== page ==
Flash forward 25 years. I started watercolor painting, in earnest. The long tables got shifted to the garage. A table easel sits upon a smaller table and a new table supports my matting materials. One closet houses all my art supplies. The most enjoyable part is that the natural light that comes in from the windows AND from the four skylights makes for the ability to paint almost any time of day. My view from the 3rd-floor is our driveway and our surrounding neighbors. One summer day, I looked out and saw the swoop of a large bird. To my surprise, I discovered that two hawks had built a deep nest into a tree not much more than forty feet from my window, and of course almost level with my view. Several days later I notice two fuzzy heads, then a third. Babies! what a delight.

Rather than continue, let me walk you around my studio. Enjoy this short (03:09) video.

Pay attention to various tools that I have in my studio. I will be noting these as recommendations for purchase if you so desire.

As an Amazon Associate, I earn from qualifying purchases. Clicking the links

below and making the purchase of this product will be an Amazon commission

for me but will have no cost to you.

One of the things you learn as an artist, and in many occupations, is that your tasks can be so much easier with the right tools. They cover the range of video making, mats and framing tools, and my suggestions for materials used in my artwork

Tools for creating great videos:

My video editing software is Windows Video Editor 2021

You might have seen my reference to the "Behemoth" TV that dates from the early 1990s. Yep. My husband built this little cubby for TV viewing from either room, with the clever louver doors to hide the TV when not in use. If I were to replace it (and I probably won't) this would be my choice (opinion remains my own).

Great tools for cutting mats and framing:

Logan Compact 32 inch Mat Cutter is a pleasure to use. Easy setup and precise mats.

In no uncertain terms, I asked for a drill for my 70th birthday. I wanted to be able to attach D-rings to my frames by myself. Must be light-weight, small, and NOT pink. I was going to be "p*st" if this didn't happen. My husband obliged me and this one is perfect. With a few lessons from him, I am comfortable with its use and am proud to say thank you.

This Point Driver is perfect for mounting the back sheet of frames. Works like a staple gun and the points can be flexible for smaller frames or ridged for larger, heavier frames.

Materials for my artwork:

My favorites. Winsor & Newton has rich, transparent colors and works very well as a glaze. Sakura does not have the same reputation but I find that the colors available in these kits are vibrant and saturated. Considered a "student" level I find that they are just fine for beginners to seasoned artists. And the pens? My absolute favorites. Great nibs that don't break with use. This set has nine pens from 0.005 to 0.08.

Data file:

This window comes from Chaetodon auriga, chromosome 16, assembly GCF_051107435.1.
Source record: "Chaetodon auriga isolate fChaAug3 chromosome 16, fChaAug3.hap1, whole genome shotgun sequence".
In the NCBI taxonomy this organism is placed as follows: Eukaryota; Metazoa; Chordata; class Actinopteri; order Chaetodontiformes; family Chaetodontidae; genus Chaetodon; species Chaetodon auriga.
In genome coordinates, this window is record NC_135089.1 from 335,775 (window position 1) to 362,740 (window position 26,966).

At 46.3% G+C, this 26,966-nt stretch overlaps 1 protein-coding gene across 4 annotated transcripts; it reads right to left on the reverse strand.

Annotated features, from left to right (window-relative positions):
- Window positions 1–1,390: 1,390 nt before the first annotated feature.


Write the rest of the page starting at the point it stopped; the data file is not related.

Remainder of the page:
My watercolor paper of choice is Strathmore 400 series. Moderately priced, it always gives me a nice surface to work on, if it bends with water usage I damp wet the back and put an equally sized weight on it and it's back to being flat. You can order pads in various sizes and cut them to your needs.

Now, my last point. My husband and I have decided to "downsize." We should have done it a while back but it's a hard decision. After 32 years, the three-level house and a yard with lots of trees have become a super chore, and more so than the last time he attacked leaves and sticks. We are on the early side of this process because of Covid-19, but when we do go out and about it's usually to scope out for-sale signs. Right time, right place.

I will have a new "studio." It will be perfect too.

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  • Annie Mason

This story is about a relationship. It began with an Etsy shop that was not quite as I expected and a friend that owned a shop in downtown Fredericksburg.

The story begins with a gift that my daughter gave me for Christmas a number of years ago. It was a phone case that had a small sweet bird on the front and I thought it was adorable. It was purchased from a website called Society6. I had no idea that this existed as a place where you can buy artwork on products like phone cases, pillows, tote bags, art prints, and more. I was intrigued by this as I had begun the process of painting illustrations for a book written by Dr. Bertice Berry. My choice was to do these paintings in watercolor and I soon developed a love for this medium.

Back to the phone case. It looked so lovely on this phone. My daughter remarked: "Mom, you could do this!" Yep, I thought. I think I could.

(If you like this one, the image will take you to the Society6 page and the link is an affiliate link for which I will receive a commission).

Flash forward. Presently, I have over 300 works on my Society6 and my sales continue to increase every year. The process is easy. I finish my artwork, scan it into my computer. Upload it to Society6, and it's populated into a myriad of products. Society6 takes care of the manufactured products, I get a percentage of sales. Later I added Redbubble and Zazzle to my POD (Print-on-Demand) platforms.